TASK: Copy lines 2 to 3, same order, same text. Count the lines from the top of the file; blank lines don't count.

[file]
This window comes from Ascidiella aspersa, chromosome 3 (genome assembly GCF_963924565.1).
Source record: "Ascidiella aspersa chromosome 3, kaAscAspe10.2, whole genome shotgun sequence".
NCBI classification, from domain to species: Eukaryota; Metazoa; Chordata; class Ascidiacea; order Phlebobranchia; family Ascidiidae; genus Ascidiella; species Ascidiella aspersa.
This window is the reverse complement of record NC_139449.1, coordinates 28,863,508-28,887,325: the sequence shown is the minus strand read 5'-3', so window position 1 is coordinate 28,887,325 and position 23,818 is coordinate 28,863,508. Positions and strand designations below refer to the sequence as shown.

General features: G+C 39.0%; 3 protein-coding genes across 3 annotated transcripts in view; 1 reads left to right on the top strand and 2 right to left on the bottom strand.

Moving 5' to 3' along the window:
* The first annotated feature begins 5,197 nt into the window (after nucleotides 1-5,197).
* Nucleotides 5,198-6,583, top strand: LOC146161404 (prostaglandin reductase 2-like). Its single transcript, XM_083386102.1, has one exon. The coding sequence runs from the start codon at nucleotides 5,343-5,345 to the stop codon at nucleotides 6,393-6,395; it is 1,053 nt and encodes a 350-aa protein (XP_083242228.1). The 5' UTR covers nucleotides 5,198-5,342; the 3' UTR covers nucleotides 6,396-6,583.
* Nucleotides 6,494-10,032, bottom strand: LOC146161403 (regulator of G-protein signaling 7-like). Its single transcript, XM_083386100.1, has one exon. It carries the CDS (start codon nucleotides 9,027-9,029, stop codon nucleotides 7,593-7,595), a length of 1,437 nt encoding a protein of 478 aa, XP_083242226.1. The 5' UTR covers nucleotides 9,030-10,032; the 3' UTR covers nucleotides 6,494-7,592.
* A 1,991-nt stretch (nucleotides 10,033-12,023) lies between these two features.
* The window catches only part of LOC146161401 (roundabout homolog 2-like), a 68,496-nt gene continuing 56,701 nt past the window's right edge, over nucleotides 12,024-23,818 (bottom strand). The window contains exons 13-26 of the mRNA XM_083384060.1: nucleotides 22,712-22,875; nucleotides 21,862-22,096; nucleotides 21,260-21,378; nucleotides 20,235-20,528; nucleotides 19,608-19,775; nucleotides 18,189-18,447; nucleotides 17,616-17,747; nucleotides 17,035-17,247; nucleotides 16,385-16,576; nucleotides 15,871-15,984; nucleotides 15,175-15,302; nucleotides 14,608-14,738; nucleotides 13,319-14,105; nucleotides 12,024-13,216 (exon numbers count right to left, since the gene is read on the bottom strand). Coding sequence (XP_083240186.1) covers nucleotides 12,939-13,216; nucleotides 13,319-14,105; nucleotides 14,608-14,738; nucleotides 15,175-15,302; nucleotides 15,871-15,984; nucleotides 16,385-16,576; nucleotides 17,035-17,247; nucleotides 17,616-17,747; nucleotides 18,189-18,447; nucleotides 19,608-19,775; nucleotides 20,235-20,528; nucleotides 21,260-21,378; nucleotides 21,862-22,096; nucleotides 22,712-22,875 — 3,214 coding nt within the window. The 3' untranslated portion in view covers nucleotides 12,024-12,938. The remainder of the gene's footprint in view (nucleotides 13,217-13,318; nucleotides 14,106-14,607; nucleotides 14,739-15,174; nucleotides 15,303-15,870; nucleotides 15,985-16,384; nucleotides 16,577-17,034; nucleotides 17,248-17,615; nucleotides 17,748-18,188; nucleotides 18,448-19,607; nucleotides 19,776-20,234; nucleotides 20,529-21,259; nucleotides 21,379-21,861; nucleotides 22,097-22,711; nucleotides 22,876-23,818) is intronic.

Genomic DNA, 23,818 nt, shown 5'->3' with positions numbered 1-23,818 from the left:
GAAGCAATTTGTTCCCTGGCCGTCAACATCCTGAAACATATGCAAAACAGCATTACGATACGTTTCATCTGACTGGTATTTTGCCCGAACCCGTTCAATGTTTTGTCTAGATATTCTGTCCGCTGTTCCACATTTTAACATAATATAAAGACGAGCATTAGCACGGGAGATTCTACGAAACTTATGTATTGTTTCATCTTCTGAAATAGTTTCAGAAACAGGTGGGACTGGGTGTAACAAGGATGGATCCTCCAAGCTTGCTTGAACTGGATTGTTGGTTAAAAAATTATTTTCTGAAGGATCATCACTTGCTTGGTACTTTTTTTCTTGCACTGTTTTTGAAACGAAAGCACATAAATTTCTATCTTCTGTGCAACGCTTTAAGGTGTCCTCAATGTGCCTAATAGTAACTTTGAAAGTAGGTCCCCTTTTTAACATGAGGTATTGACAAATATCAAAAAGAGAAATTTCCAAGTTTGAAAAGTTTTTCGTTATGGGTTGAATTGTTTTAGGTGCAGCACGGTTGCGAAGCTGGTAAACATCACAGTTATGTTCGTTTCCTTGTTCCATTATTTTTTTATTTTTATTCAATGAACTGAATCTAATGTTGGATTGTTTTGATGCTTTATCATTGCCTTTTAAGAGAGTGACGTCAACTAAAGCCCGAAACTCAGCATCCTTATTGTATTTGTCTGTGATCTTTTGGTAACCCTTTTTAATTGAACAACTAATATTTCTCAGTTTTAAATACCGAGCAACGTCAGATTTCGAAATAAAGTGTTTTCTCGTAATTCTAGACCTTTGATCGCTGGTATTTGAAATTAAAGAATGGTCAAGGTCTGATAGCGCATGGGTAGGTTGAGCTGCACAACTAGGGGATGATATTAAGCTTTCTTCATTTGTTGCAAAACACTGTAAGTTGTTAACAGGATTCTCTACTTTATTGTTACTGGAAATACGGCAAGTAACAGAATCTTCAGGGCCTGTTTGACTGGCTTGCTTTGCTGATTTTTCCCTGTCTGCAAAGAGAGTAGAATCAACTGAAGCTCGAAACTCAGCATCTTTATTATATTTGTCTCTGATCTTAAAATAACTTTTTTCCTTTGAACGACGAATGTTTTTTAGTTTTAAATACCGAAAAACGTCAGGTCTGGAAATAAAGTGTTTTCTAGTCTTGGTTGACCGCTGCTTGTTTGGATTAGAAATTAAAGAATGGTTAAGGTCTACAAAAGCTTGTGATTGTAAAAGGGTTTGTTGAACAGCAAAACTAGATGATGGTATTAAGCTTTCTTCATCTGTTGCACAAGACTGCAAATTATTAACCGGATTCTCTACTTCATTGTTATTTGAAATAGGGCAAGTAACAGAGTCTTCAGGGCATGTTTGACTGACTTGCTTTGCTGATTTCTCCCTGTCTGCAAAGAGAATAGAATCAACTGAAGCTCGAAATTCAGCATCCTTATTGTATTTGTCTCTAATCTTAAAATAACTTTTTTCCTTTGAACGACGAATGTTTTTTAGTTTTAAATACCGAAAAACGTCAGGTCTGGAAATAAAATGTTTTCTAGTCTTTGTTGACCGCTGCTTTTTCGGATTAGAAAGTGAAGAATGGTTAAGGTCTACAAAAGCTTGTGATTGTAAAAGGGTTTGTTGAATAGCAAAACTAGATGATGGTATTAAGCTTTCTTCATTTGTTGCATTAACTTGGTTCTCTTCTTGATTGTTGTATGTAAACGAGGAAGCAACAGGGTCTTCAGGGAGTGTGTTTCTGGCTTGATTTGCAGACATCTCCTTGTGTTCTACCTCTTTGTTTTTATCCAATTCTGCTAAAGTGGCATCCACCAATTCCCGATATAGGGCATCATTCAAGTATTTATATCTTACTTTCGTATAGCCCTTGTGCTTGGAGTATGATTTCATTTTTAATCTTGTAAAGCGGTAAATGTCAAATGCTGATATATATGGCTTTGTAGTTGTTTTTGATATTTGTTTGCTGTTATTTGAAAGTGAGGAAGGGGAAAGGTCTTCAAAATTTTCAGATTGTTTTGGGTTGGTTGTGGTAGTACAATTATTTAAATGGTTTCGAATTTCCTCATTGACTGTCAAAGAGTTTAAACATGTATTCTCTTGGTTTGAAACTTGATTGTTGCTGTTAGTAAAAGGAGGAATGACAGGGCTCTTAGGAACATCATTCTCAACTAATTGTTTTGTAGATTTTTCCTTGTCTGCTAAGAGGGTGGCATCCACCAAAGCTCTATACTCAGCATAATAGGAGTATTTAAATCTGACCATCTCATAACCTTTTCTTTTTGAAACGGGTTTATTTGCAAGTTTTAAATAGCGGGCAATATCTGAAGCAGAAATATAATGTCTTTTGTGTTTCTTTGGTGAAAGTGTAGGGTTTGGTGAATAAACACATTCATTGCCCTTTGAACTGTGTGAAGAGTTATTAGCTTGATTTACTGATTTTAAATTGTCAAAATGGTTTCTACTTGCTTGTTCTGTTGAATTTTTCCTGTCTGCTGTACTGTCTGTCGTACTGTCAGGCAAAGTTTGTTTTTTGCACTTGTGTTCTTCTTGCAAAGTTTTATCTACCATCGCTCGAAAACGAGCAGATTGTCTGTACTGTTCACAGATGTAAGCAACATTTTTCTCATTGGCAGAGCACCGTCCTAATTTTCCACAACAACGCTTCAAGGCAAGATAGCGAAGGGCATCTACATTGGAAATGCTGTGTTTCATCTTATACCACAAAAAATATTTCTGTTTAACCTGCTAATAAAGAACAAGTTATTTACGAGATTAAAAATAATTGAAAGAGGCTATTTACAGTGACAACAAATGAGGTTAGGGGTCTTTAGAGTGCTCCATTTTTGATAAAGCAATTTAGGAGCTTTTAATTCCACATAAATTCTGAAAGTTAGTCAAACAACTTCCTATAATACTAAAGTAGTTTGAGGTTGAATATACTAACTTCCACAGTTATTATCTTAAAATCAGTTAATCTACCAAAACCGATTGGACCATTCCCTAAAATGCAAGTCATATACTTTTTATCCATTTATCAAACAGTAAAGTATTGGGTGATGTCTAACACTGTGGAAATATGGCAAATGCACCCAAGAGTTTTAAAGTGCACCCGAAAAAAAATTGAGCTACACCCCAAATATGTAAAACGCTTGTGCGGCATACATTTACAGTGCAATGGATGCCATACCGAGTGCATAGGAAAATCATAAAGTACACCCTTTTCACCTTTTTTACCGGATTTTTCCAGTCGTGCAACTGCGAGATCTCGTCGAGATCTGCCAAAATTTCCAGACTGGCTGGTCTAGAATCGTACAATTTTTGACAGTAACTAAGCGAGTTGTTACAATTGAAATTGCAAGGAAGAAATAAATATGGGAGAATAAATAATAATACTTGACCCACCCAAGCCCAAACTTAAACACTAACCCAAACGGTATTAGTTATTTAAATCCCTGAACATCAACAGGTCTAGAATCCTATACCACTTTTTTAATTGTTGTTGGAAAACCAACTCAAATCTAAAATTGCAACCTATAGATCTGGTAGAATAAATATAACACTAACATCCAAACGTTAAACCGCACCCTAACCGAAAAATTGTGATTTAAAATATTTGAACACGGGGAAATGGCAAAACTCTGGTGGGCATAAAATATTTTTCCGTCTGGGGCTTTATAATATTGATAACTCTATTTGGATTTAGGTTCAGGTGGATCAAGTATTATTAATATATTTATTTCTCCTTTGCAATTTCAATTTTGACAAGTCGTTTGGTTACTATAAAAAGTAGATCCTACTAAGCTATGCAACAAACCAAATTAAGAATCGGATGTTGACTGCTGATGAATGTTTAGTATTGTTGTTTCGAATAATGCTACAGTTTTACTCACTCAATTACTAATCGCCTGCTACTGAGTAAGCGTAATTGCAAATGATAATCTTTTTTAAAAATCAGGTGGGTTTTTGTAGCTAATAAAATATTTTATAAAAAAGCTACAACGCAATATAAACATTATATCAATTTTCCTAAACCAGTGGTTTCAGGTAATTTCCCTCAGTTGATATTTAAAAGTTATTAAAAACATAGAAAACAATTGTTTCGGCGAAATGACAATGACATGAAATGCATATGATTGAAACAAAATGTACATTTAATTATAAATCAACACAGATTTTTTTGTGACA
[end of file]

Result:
Source record: "Ascidiella aspersa chromosome 3, kaAscAspe10.2, whole genome shotgun sequence".
NCBI classification, from domain to species: Eukaryota; Metazoa; Chordata; class Ascidiacea; order Phlebobranchia; family Ascidiidae; genus Ascidiella; species Ascidiella aspersa.